Jamilia Blake: When Black girls are not seen as children, that’s adultification bias. They’re not seen as being innocent; they’re not seen as needing nurturing; they’re seen as more adultlike, and what it is, is dehumanization. Black girls are not afforded the same freedoms that are guaranteed in childhood, like exploration, the ability to make mistakes or the benefit of the doubt. How it looks in school is this general perception of Black girls’ behavior being very volitional and menacing, and even more so if they voice their concerns and raise awareness — everything that they do is kind of seen as problematic. They are constantly monitored, they receive more severe disciplinary actions, and they aren’t even able to be sad or cry. And I don’t think many educators, law professionals, mental health professionals and individuals who interact with children are even aware of it — I don’t think they know that the adultification bias may be driving the punitiveness and the severity of their responses to Black girls.
Monique Morris: Adultification bias is also age compression. This is a way to erase the normal adolescent behavior and development that we have come to associate with young people, and it heightens our propensity to respond to young people as if they’re fully developed adults — referring to girls as women, not allowing them to make mistakes, even how we define their responses to conditions. So when there are things that negatively impact them and they speak up against it, we as adults associate this Black girl behavior with some of the same tropes and stereotypes that have plagued Black womanhood for centuries. Their way of responding and defending themselves is read to be combative, and their way of challenging structures of oppression are deemed to be aggressive. That leaves very little opportunity for us to really think about the prevalence of trauma in their lives.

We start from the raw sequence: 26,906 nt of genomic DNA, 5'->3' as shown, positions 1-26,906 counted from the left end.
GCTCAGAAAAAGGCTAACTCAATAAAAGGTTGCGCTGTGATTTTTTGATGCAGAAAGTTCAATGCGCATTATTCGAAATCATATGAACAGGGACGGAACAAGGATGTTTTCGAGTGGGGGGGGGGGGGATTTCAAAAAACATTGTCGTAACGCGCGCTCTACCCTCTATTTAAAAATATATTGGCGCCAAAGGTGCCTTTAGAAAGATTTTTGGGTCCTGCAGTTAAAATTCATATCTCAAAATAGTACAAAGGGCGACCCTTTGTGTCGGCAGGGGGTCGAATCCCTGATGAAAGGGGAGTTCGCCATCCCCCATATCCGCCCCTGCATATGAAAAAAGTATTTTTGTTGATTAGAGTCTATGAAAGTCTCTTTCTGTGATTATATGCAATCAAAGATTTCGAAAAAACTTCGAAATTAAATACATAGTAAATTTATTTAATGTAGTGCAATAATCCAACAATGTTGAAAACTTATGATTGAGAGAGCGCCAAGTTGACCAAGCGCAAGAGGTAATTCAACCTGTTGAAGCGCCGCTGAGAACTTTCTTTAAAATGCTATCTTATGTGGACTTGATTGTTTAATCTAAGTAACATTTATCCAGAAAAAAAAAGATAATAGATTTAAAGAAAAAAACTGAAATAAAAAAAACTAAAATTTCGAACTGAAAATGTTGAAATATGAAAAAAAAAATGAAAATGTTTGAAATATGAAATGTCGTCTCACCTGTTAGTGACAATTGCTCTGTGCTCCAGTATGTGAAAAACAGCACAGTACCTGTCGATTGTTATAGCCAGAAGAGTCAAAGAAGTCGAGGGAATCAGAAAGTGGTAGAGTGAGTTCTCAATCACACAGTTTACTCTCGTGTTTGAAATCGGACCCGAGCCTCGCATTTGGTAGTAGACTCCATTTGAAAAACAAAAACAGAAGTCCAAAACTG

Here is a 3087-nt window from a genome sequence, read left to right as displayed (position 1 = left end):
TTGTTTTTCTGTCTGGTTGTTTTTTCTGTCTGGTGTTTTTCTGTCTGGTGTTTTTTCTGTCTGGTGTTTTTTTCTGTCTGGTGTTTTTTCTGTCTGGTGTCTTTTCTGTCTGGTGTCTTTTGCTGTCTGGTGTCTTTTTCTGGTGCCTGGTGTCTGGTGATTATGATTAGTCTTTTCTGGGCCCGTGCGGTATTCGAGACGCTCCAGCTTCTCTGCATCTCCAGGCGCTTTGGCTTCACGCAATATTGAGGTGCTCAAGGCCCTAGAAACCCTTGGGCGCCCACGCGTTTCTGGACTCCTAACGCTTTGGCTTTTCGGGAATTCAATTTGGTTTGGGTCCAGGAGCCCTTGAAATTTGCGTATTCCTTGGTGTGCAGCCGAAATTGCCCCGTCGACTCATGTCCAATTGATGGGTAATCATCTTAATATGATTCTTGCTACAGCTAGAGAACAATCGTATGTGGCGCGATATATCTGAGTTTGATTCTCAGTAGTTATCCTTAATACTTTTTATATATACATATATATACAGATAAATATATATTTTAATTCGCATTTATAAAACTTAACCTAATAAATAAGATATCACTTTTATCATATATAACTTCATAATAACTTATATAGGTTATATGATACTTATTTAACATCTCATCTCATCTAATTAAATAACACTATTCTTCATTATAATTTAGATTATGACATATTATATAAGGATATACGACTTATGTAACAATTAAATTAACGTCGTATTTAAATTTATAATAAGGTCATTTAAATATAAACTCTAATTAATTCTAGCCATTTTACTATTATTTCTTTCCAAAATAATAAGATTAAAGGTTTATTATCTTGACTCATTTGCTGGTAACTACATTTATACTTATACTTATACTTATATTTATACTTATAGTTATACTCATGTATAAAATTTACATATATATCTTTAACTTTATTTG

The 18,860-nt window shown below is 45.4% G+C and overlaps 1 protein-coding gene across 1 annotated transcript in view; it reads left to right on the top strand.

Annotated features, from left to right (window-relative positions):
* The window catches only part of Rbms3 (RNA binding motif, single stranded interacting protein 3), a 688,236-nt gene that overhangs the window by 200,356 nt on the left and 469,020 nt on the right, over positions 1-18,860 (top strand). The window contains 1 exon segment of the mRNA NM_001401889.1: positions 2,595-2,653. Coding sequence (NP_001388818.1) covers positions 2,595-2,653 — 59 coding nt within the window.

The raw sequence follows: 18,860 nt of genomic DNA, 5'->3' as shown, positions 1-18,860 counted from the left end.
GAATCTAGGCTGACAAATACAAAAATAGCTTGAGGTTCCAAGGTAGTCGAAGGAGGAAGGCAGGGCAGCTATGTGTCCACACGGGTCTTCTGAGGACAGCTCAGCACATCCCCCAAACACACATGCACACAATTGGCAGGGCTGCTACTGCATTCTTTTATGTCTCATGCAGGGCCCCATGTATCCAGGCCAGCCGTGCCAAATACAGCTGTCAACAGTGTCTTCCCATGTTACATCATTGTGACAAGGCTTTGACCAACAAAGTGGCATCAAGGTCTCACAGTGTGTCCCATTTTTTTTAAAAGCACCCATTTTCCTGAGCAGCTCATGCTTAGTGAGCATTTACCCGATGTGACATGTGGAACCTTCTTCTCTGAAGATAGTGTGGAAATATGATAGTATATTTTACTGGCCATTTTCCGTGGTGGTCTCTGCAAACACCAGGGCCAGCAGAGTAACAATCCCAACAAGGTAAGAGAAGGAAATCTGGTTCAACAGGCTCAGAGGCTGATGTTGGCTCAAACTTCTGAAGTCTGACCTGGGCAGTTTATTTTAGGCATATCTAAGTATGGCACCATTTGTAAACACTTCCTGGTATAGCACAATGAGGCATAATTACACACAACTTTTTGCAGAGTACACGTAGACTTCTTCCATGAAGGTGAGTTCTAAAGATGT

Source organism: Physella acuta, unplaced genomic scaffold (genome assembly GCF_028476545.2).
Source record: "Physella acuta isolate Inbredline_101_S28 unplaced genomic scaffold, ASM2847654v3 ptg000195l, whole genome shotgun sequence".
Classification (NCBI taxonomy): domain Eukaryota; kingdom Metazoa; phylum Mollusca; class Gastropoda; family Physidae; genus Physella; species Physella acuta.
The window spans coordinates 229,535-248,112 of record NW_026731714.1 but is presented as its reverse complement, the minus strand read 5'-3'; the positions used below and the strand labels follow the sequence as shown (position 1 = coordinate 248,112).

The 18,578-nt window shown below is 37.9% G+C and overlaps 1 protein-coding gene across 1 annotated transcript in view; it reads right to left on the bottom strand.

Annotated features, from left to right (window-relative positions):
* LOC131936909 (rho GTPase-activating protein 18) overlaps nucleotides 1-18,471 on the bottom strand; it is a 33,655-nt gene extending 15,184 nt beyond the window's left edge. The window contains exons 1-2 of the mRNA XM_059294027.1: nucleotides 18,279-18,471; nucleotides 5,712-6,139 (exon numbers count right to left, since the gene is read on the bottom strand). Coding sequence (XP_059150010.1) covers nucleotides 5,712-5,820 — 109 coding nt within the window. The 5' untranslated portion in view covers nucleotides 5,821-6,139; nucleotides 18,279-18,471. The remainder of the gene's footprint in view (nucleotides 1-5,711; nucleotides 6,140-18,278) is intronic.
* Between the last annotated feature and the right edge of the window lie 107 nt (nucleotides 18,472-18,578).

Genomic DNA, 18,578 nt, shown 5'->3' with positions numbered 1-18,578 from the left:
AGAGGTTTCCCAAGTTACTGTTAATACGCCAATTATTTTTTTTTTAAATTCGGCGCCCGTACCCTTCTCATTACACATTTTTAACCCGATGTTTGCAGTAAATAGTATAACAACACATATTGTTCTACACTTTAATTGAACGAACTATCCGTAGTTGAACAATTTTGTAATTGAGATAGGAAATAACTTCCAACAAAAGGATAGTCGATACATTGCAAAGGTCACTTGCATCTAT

Right, and the very harmful “angry Black woman” trope is always in the wings …
MM: Exactly. And sometimes people think about the emotions as mutually exclusive — like you can’t express anger and also be victimized by systems of oppression. We have to really think about the host of environmental conditions as part of the tapestry shaping their life outcomes — to strip them of this context facilitates the adultification bias and, in many ways, reduces the institutional capacity to be responsive.
JB: Right, exactly. The ability to express a range of emotions, whether that’s in response to oppressive conditions or not, is a function of being human. So what is happening to Black girls and children is that we’re robbing them of the essential aspects of what it means to be a human being.
What were your thoughts when you watched the body-camera footage?
JB: For me as a mother — I have a 16-year-old — whenever videos of these incidents come out, I wait a significant amount of time to watch it because I don’t want to see the loss of life of another young Black person for something senseless. It really tears away at your soul. At any given time, that could have been me; that could have been my daughter, my niece or any of the girls that I work with. So when I did see the video, I saw someone who just reacted and didn’t take a lay of the land in terms of what was happening, didn’t ask questions, didn’t try to interrupt the fight.
MM: You’re not alone — I took my time to watch it, too, and originally I was not going to watch the video. We have seen so many cases, and it’s retraumatizing to watch this footage over and over. I also have a teenage daughter, a 17-year-old, who has had a pretty strong reaction to the way the media has covered this shooting — showing, for example, snippets and clips from the footage without issuing trigger warnings. This routine display of violence, in this way, also contributes to that dehumanization and adultification of our young people as they have to absorb all of this and also function as if everything is normal.